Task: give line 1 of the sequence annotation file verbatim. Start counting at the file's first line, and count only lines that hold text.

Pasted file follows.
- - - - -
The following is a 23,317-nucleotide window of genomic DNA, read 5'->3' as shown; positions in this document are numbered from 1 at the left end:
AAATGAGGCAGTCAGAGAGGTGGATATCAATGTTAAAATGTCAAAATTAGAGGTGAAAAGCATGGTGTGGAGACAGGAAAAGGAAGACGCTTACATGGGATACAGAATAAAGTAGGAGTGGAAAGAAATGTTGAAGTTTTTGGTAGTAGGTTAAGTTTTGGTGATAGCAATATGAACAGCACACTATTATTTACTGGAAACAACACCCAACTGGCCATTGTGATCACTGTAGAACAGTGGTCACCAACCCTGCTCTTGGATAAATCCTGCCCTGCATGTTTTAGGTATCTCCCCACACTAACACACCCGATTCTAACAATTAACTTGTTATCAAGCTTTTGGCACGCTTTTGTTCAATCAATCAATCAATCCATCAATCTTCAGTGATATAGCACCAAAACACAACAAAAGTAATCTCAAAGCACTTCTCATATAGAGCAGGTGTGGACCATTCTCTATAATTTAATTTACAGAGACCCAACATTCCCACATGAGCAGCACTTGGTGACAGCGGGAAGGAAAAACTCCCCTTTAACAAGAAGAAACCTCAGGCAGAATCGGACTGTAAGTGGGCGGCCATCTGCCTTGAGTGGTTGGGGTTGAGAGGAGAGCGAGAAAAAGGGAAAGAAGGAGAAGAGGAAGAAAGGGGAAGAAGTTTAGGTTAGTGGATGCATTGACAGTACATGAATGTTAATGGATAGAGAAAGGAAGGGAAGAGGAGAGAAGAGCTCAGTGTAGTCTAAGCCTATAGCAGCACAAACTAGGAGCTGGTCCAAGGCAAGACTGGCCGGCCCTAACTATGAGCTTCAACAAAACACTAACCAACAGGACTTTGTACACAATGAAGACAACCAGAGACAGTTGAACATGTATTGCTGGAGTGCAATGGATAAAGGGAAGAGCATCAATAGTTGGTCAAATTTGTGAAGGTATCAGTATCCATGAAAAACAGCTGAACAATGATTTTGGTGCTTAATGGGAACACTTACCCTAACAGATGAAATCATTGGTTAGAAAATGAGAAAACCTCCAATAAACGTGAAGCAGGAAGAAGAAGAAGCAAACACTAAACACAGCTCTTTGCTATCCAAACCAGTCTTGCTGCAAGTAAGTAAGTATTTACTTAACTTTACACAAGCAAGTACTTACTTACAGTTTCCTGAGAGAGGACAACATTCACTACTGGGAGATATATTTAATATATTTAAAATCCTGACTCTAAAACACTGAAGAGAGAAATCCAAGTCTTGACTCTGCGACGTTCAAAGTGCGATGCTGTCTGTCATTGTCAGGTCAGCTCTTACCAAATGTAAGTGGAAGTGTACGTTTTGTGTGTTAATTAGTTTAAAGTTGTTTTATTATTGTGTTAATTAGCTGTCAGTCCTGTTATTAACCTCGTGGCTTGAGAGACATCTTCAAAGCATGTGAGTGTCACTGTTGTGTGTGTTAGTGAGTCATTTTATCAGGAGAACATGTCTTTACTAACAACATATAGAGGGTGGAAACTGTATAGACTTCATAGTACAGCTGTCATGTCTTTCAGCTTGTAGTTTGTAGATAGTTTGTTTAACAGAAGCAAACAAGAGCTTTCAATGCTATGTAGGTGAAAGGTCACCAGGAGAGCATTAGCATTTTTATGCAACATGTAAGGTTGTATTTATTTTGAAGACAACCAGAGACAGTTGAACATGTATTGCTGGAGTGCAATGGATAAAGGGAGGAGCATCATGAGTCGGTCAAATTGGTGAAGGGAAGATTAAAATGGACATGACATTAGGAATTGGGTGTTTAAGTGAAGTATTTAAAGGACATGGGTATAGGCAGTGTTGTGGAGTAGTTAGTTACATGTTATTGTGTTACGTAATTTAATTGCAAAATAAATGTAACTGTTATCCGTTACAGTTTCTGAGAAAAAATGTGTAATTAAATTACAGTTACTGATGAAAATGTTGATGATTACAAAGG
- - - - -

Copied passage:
The following is a 23,317-nucleotide window of genomic DNA, read 5'->3' as shown; positions in this document are numbered from 1 at the left end: